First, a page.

Skip to main content Skip to navigation

Key Concepts

See Toxic Expertise Project Results in Brief (2021) 'Exploring toxic expertise, the petrochemical industry and environmental justice,' CORDIS Research*eu Magazine, European Commission.

Toxic Expertise

We are surrounded by toxics in our everyday lives. Toxics are found not only in synthetic products but also in the natural environment. But just what can be considered toxic to human health, and at what levels of exposure? This is difficult to quantify and the subject of much debate, both scientifically and politically. Toxic Expertise refers to expertise - scientific, legal, economic, and lay- about the ‘toxic’. Debates about toxic expertise do not always fit within dichotomies: corporations versus communities, science versus anecdotal evidence, or corporate versus civil rights law. There are competing interests across jobs, prosperity, and health, and different approaches to risk and uncertainty. This project examines different forms of knowledge and expertise about how to measure, assess, mitigate, and regulate toxic substances. We aim to facilitate dialogue between wider publics and the academy about important questions of corporate social responsibility and the democratization of science.

Environmental Justice

Environmental justice is term that is at once an academic concept, a social movement, a policy principle, and a 'vocabulary of political opportunity' (Agyeman and Evans 2004). It is concerned with social inequalities in the benefits and risks in environmental decision-making, resource consumption, and pollution. Key areas of focus include the disproportionate burden of risks on disadvantaged, poor, and minority ethnic communities, and the unequal politics of power and voice in environmental decision making. The environmental justice movement has roots in the United States, with the convergence of the civil rights movement and the anti-toxics environmental movement in the 1970s. In recent decades, environmental justice has become truly global. Indeed, the language of environmental justice has been adopted by environmental justice organizations around the world.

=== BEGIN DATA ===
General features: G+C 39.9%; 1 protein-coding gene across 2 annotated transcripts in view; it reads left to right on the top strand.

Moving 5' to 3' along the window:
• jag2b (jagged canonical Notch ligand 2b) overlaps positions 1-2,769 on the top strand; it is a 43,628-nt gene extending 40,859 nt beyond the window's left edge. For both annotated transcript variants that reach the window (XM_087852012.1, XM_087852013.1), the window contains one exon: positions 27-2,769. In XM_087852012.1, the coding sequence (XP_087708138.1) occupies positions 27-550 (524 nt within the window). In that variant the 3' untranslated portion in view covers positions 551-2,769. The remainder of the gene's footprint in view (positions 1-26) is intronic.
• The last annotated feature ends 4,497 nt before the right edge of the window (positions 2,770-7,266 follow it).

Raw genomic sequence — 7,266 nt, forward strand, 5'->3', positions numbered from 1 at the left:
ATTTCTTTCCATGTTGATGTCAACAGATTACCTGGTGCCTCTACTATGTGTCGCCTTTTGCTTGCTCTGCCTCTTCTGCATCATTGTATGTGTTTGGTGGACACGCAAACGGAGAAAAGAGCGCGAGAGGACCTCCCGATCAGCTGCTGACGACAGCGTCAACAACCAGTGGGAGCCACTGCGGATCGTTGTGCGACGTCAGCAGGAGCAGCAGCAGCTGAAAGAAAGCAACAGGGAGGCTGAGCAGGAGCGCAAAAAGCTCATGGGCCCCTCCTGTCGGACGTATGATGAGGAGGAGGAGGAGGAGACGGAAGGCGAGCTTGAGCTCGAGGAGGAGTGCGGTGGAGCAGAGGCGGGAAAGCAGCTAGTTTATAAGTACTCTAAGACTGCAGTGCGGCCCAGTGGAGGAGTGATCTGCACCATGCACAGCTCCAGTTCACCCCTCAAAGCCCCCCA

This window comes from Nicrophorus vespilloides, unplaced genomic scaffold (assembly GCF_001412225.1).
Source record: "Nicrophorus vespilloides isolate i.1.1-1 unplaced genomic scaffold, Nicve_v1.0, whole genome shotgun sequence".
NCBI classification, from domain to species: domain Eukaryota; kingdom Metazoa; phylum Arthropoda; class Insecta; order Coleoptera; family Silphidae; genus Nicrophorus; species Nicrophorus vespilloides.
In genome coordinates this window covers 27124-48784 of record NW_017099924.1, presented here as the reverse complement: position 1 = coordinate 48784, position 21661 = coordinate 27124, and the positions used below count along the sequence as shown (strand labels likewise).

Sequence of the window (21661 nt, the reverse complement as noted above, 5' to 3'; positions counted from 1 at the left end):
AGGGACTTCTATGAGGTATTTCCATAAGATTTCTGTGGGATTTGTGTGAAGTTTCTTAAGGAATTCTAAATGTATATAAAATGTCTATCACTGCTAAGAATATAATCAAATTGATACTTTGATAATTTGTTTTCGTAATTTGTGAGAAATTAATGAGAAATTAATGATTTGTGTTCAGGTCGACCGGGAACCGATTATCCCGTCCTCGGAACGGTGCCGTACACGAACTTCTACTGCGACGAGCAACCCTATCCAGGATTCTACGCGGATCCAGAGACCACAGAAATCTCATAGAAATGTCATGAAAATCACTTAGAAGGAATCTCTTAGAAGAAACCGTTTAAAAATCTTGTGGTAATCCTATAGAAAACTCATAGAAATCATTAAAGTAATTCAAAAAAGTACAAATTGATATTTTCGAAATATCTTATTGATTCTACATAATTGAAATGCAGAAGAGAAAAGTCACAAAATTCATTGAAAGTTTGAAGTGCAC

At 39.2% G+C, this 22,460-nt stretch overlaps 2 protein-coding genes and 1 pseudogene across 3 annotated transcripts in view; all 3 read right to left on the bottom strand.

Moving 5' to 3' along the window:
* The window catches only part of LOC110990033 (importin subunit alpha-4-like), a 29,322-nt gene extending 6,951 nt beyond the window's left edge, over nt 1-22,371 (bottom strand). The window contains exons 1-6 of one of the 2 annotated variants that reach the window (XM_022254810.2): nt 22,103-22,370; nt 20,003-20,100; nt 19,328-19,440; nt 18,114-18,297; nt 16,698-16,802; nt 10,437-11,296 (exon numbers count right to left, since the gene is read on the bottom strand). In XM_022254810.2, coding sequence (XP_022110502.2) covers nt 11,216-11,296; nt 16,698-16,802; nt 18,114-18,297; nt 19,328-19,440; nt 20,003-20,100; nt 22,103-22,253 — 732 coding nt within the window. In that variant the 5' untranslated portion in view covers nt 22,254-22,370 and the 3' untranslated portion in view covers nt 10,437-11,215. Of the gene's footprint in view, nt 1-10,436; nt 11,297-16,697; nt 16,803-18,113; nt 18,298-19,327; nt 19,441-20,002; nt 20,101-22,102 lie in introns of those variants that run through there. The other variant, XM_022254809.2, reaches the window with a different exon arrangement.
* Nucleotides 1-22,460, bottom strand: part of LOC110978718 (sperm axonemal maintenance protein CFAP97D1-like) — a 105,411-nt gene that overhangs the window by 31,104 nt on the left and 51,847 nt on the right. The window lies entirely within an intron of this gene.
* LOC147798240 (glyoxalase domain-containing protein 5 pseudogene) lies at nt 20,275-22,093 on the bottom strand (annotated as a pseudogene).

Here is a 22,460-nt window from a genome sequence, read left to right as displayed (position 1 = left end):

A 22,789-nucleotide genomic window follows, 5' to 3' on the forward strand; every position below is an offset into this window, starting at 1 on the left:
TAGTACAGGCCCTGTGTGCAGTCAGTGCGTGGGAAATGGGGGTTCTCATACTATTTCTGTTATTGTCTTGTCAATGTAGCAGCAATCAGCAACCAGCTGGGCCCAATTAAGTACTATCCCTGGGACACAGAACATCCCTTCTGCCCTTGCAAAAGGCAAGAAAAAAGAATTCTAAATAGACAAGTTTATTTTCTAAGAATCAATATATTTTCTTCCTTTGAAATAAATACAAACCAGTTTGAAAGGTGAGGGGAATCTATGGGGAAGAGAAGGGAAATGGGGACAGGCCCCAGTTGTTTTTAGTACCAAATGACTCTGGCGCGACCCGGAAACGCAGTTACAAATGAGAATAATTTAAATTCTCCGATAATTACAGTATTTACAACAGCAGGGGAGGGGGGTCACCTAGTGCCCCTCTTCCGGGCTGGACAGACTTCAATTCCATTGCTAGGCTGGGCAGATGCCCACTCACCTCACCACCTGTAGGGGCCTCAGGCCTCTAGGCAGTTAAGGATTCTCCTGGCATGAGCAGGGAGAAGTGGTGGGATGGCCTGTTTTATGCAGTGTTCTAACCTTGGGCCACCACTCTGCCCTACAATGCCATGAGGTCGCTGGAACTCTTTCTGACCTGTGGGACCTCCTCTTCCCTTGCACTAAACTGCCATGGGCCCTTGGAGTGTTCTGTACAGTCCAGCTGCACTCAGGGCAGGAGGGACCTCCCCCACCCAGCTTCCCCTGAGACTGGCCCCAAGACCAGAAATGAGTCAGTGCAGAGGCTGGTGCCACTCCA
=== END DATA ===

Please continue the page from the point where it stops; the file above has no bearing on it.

Yet there are a number of different definitions, type of inequalities addressed, methods, knowledge claims, and alternative explanations in relation to environmental justice. In this project, we engage critically and reflectively with the framework of environmental justice, attentive to the many nuances and contexts of environmental concerns.


From the chair you are sitting on, to your plastic water bottle, your laundry detergent, your computer, and your medicine, it's likely that in one way or another all of these everyday, essential items are dependent on the existence of petrochemicals. Indeed, given their presence in so many everyday products, many would argue that we need petrochemicals and the industry that is responsible for them, an industry which also employs millions of people of across the globe.

However, petrochemicals are known to be toxic to human health, including the smoke billowing out of factories, and the chemicals leaching out of products into the air we breathe. Much progress has been made with mitigating the effects of petrochemicals on human health, through regulating toxic emission levels in factories and through banning or limiting their use in consumer products. But there are still many problems associated with petrochemicals and environmental health which remain unexplored, particularly beyond the level of particular controversies. People need jobs, medicine, transport, houses, and consumer goods, but they also need clean air to breath, safe places to work and live, and clean water to drink. Is it possible to have both: a successful petrochemical industry and healthy, prosperous communities?